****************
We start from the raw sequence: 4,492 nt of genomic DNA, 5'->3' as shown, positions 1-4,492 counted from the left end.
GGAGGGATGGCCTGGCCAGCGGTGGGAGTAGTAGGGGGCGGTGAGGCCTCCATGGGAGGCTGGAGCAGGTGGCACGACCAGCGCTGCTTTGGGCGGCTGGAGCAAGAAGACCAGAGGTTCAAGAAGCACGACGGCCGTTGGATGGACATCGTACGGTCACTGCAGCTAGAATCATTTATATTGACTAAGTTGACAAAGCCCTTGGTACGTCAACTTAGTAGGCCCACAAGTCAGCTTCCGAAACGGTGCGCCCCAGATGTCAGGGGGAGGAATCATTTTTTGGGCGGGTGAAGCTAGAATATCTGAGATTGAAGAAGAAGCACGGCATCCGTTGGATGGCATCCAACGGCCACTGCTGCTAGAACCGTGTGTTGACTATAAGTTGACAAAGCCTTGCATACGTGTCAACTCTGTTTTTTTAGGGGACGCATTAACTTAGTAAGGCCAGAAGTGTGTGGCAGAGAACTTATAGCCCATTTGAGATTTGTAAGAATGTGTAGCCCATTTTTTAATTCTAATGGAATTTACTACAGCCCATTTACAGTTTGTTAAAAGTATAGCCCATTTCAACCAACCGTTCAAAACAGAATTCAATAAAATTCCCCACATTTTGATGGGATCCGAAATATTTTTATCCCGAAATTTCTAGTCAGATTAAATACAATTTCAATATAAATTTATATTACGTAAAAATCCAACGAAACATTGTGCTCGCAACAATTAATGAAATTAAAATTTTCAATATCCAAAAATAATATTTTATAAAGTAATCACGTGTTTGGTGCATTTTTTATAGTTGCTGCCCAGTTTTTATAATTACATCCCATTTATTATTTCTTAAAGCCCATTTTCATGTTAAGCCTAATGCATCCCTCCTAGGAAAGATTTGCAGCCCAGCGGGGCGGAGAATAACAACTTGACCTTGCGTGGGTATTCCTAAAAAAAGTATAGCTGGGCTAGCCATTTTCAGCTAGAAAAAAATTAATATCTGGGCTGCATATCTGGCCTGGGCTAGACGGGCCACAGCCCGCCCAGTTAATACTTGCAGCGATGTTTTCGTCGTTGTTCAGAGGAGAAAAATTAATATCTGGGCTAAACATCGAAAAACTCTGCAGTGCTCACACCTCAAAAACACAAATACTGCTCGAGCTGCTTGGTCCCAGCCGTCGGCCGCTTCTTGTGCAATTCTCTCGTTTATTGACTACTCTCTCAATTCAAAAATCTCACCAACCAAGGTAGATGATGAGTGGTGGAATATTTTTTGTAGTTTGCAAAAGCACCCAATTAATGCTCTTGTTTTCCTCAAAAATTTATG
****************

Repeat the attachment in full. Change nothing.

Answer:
We start from the raw sequence: 4,492 nt of genomic DNA, 5'->3' as shown, positions 1-4,492 counted from the left end.
GGAGGGATGGCCTGGCCAGCGGTGGGAGTAGTAGGGGGCGGTGAGGCCTCCATGGGAGGCTGGAGCAGGTGGCACGACCAGCGCTGCTTTGGGCGGCTGGAGCAAGAAGACCAGAGGTTCAAGAAGCACGACGGCCGTTGGATGGACATCGTACGGTCACTGCAGCTAGAATCATTTATATTGACTAAGTTGACAAAGCCCTTGGTACGTCAACTTAGTAGGCCCACAAGTCAGCTTCCGAAACGGTGCGCCCCAGATGTCAGGGGGAGGAATCATTTTTTGGGCGGGTGAAGCTAGAATATCTGAGATTGAAGAAGAAGCACGGCATCCGTTGGATGGCATCCAACGGCCACTGCTGCTAGAACCGTGTGTTGACTATAAGTTGACAAAGCCTTGCATACGTGTCAACTCTGTTTTTTTAGGGGACGCATTAACTTAGTAAGGCCAGAAGTGTGTGGCAGAGAACTTATAGCCCATTTGAGATTTGTAAGAATGTGTAGCCCATTTTTTAATTCTAATGGAATTTACTACAGCCCATTTACAGTTTGTTAAAAGTATAGCCCATTTCAACCAACCGTTCAAAACAGAATTCAATAAAATTCCCCACATTTTGATGGGATCCGAAATATTTTTATCCCGAAATTTCTAGTCAGATTAAATACAATTTCAATATAAATTTATATTACGTAAAAATCCAACGAAACATTGTGCTCGCAACAATTAATGAAATTAAAATTTTCAATATCCAAAAATAATATTTTATAAAGTAATCACGTGTTTGGTGCATTTTTTATAGTTGCTGCCCAGTTTTTATAATTACATCCCATTTATTATTTCTTAAAGCCCATTTTCATGTTAAGCCTAATGCATCCCTCCTAGGAAAGATTTGCAGCCCAGCGGGGCGGAGAATAACAACTTGACCTTGCGTGGGTATTCCTAAAAAAAGTATAGCTGGGCTAGCCATTTTCAGCTAGAAAAAAATTAATATCTGGGCTGCATATCTGGCCTGGGCTAGACGGGCCACAGCCCGCCCAGTTAATACTTGCAGCGATGTTTTCGTCGTTGTTCAGAGGAGAAAAATTAATATCTGGGCTAAACATCGAAAAACTCTGCAGTGCTCACACCTCAAAAACACAAATACTGCTCGAGCTGCTTGGTCCCAGCCGTCGGCCGCTTCTTGTGCAATTCTCTCGTTTATTGACTACTCTCTCAATTCAAAAATCTCACCAACCAAGGTAGATGATGAGTGGTGGAATATTTTTTGTAGTTTGCAAAAGCACCCAATTAATGCTCTTGTTTTCCTCAAAAATTTATG